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Best gaming console for toddlers by sergei_novik
by sergei_novik / November 13, 2011 1:51 PM PST
In reply to: Probably none

Not sure if you will believe me but your advice is the answer I was looking for in order to stop the avalanche that is my wife. And it has worked, she would have never accepted these facts if they came from me, so thank you very much.
As for getting to the "sick of those books" stage, I have already reached that point and beyond :). I myself think that there are few things as good as reading books and hopefully will be able to pass that to my boy.
Thank you.

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Glad to be of service
by Jimmy Greystone / November 14, 2011 9:45 AM PST

Glad to be of service. I agree that reading is a highly valuable skill. I'm not exactly anti-TV or video games (having 3 game consoles not more than 15ft from me right now), but everything in moderation.

When your son is old enough to maybe start playing video games, you might want to try and encourage them to play role playing games, like the Final Fantasy series. While they've added more and more voice acting over the years, they still have captions for most of the dialogue, and at least with me, it's almost impossible for me to ignore words if they're on the screen. And those games are a lot like interactive novels, with character development, deep plots, etc. So, it'll help maintain your kid's attention span while not coming off like you're anti-video games.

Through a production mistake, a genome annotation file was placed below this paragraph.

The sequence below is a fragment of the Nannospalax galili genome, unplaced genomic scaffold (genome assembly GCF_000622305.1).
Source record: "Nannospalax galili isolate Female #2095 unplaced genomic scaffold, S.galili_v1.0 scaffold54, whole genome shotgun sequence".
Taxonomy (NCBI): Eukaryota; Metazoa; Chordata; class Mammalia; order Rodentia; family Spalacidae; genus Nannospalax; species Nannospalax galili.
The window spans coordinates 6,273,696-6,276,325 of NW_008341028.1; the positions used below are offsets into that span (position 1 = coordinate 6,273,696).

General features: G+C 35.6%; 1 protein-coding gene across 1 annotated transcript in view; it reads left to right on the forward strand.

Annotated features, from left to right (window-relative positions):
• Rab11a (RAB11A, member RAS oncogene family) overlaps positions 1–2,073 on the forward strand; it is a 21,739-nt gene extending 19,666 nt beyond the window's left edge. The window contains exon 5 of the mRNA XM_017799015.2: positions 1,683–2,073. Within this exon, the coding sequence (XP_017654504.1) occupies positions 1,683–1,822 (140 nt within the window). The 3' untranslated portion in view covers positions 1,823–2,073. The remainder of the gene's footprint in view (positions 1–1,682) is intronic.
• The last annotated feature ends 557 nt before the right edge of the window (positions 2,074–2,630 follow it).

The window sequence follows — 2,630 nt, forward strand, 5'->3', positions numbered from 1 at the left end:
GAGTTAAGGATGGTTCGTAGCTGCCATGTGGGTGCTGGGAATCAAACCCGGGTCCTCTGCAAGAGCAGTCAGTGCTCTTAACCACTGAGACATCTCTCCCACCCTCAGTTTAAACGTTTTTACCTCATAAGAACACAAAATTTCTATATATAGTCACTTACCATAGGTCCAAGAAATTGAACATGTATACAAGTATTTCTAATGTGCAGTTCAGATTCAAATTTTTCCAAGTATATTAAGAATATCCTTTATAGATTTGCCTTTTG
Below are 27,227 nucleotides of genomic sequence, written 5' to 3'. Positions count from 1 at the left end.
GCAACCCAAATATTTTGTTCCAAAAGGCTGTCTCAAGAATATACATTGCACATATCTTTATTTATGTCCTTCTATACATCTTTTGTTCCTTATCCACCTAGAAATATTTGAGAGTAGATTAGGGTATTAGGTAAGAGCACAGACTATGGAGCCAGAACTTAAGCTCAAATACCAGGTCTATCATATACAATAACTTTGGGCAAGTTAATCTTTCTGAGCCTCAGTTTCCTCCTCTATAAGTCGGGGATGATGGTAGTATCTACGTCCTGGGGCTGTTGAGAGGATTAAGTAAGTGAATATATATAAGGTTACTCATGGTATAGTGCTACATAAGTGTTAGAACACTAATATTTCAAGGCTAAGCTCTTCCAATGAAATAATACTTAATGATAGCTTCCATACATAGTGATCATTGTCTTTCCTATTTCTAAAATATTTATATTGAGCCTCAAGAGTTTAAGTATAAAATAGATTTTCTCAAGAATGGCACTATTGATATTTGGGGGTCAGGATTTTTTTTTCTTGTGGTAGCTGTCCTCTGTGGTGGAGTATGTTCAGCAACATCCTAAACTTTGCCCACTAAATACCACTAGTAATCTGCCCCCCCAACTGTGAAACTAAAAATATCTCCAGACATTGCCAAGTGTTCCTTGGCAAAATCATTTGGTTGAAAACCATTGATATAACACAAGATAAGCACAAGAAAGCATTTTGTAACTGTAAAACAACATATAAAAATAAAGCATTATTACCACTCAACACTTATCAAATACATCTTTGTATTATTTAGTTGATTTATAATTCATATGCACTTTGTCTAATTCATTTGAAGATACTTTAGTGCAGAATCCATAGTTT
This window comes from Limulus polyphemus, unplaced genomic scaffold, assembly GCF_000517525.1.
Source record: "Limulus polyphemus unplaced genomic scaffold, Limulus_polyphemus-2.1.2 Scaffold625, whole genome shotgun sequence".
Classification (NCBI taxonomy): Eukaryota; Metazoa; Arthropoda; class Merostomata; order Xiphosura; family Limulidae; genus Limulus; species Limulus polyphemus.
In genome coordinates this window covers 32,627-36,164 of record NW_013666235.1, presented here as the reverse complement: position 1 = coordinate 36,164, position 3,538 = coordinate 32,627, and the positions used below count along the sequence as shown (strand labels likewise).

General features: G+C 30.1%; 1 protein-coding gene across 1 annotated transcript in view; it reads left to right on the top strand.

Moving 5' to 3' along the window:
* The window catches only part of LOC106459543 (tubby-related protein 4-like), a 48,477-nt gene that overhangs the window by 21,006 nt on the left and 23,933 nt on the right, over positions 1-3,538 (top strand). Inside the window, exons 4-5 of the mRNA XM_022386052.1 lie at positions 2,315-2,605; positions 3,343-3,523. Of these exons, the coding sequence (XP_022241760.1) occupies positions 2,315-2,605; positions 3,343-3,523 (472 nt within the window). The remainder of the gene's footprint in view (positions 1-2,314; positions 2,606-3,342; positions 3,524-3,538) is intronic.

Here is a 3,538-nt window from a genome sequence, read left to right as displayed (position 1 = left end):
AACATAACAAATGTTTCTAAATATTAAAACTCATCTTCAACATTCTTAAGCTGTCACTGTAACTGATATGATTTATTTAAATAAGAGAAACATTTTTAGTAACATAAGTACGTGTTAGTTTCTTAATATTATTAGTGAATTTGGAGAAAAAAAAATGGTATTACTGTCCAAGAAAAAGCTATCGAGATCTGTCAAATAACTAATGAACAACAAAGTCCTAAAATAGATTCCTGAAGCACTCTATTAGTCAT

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Best gaming console for toddlers
by sergei_novik / November 14, 2011 4:07 PM PST
In reply to: Glad to be of service

Thank you for the advice, and although I could never really connect with the role playing games myself, there were probably "some" improvements made in the field in the last 10-15 years since last I checked.

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Actually
by hereisjenna / January 31, 2012 12:41 PM PST
In reply to: Probably none

I seen a show on the discovery channel that showed significant increase in motor skills in children under age 8 when given a visually stimulating activity where physical movement and mental calculation is required.

I know when children hug a psp 5 hours a day can have some sort of effect on the brain development as well as vision in young children but I believe controlled usage among children isnt a bad idea. Yo know what they say, an above-average player on a FPS game has as much hand eye coordination as a brain surgeon.